Asking your child to take oral medications can be difficult. Parents often use a lot of imagination just to entice the child to take the medicine. Although it may be hard to convince your child to take oral medication, parents need to take steps in order for a child to receive the needed drug.

When giving the child’s medication, parents should pay close attention to giving the right drug, with the right dose, and at the right time to their child. It is necessary for parents to discuss with their doctor any possible interactions, which can occur if the drug is taken with any over the counter medications. It may be best to discuss this at the time when your doctor will prescribe a particular medication. It is necessary that parents should know what the drug is for, possible side effects, proper dosing, when to stop taking the drug and what will happen if your child will miss a dose. It is essential that parents know all these things, in order to prevent any detrimental effects from improperly taking a drug.

Giving oral medications can be tricky especially if your child dislikes the taste. Most medications for children are artificially flavored with orange, raspberry, strawberry or cherry. However, some children may still resist drinking any type of medication. Here are helpful guidelines for administering oral medication to your kids:

1. Safely place all medicines in a locked cabinet to prevent your child from ingesting harmful amounts.

2. Never refer to medicine as candy. Some children who may like the taste of the medicine may help themselves to more “candy” when nobody is watching.

3. Asking your child a question like, “Will you drink this for me?” will only give him an opportunity to say no. It will be better if you say, “Would you like to drink your medicine with milk or with water?” This will give your child a sense of control by choosing what beverage he can take the medication with. During the consultation, ask your doctor as to what beverages are compatible with your child’s medication.

4. Tell the truth about the taste of medicine. Children expect honesty from their parents. If the medicine tastes bitter, mix it with a teaspoon of strained applesauce. Never mix the medicine with a bottle of baby food because your child may have to finish the entire bottle of food, to get the right dosage of the drug.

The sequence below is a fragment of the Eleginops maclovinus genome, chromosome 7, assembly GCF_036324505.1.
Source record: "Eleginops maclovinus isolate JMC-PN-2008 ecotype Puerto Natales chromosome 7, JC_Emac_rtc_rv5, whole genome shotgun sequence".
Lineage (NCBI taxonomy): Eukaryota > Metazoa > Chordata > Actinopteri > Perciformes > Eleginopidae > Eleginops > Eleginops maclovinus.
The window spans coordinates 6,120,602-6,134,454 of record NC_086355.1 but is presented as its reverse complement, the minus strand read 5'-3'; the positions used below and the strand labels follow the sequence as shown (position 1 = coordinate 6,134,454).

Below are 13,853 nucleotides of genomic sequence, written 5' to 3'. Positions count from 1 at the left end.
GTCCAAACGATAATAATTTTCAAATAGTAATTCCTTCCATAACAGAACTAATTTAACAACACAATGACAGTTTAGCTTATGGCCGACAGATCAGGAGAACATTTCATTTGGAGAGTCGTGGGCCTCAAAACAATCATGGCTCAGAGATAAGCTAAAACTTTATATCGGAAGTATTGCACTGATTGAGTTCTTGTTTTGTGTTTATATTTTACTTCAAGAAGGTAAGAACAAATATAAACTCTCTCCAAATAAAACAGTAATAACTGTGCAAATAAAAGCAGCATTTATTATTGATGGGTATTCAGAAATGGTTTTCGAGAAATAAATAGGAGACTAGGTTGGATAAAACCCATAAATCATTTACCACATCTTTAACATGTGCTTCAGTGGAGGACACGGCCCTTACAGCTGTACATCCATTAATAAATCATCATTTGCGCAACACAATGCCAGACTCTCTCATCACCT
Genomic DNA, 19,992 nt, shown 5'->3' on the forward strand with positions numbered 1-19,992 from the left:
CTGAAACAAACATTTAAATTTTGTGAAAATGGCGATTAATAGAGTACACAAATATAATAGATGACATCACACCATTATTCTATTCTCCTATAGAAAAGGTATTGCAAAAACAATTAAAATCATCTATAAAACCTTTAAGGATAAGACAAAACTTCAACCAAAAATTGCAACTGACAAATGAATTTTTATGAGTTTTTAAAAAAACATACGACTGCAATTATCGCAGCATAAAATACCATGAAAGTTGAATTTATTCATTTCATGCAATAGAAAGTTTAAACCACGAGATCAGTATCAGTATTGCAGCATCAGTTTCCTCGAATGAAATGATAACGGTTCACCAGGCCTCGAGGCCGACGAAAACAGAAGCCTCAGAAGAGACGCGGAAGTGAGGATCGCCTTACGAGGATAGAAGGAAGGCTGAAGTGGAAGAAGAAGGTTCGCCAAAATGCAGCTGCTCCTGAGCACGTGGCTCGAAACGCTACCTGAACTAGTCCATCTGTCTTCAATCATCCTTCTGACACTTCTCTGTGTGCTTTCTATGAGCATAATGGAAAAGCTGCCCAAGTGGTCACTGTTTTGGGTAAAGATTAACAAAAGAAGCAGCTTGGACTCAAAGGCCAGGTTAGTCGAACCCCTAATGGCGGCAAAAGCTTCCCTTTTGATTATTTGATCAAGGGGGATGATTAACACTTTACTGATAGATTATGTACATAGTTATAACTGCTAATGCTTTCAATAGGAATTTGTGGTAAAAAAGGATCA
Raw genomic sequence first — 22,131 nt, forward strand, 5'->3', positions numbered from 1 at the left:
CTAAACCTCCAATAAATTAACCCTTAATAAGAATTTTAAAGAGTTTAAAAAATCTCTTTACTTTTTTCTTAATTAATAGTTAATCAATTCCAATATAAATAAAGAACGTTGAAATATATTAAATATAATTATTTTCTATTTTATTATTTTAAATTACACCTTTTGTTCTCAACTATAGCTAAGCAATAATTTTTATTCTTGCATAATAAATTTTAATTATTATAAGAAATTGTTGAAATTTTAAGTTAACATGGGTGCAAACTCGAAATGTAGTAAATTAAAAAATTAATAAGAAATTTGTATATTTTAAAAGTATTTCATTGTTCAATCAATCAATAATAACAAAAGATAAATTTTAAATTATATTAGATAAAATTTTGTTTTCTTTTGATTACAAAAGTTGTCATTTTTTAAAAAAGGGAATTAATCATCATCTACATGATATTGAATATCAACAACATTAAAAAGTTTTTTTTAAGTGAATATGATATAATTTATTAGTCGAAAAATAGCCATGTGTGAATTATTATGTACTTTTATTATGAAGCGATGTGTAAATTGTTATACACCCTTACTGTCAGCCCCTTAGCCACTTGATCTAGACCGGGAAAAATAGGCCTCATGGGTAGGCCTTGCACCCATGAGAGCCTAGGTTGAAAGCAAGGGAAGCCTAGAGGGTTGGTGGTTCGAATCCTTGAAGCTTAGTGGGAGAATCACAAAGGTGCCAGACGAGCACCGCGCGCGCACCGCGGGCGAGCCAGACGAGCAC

5. Never temporarily leave a medicine unattended within your child’s reach. When you prepare the medicine, never leave the bottle on the table or on the bedside. This may attract younger kids and may lead to accidental ingestion.

6. Use the proper measuring devices like medicine cups, oral droppers, cylindrical dosing spoons and oral syringes to administer the drug. Most drugs come with their own measuring devices, and it is recommended that you use them.

7. Aspiration precaution should be observed when giving medication to an infant. Never give the medicine when the infant is lying flat because it may lead to aspiration. You can safely use a medicine dropper, with the tip towards the side of the infant’s mouth, to administer the medication.

8. Children below 9 years old usually find it difficult to swallow tablets. You can crush the tablet and dissolve it in water, or you can mix it with applesauce to improve the taste. Parents need to make sure that a medication in capsule form will work properly if the particles are removed. Similarly, some medications are encapsulated, which keeps it from dissolving in the stomach, thus allowing absorption in the intestine. This precaution should also be observed when dealing with enteric coated tablets.

Parents should always be vigilant when they give oral medications to their child. Generally, medicines are best taken straight, but it may be hard to convince children to do so. It may also help if you create a list of the medicines and their corresponding timeframe, as to when your child would need to take it. You can mark your list every time you have given the medication to your child for that day. This will be a very good tool in preventing errors. Reading labels is also necessary in order for you to watch out for any untoward effects of the medication. Medicines can certainly help in treating your child’s ailment, but when taken in large amounts, it may also lead to other problems.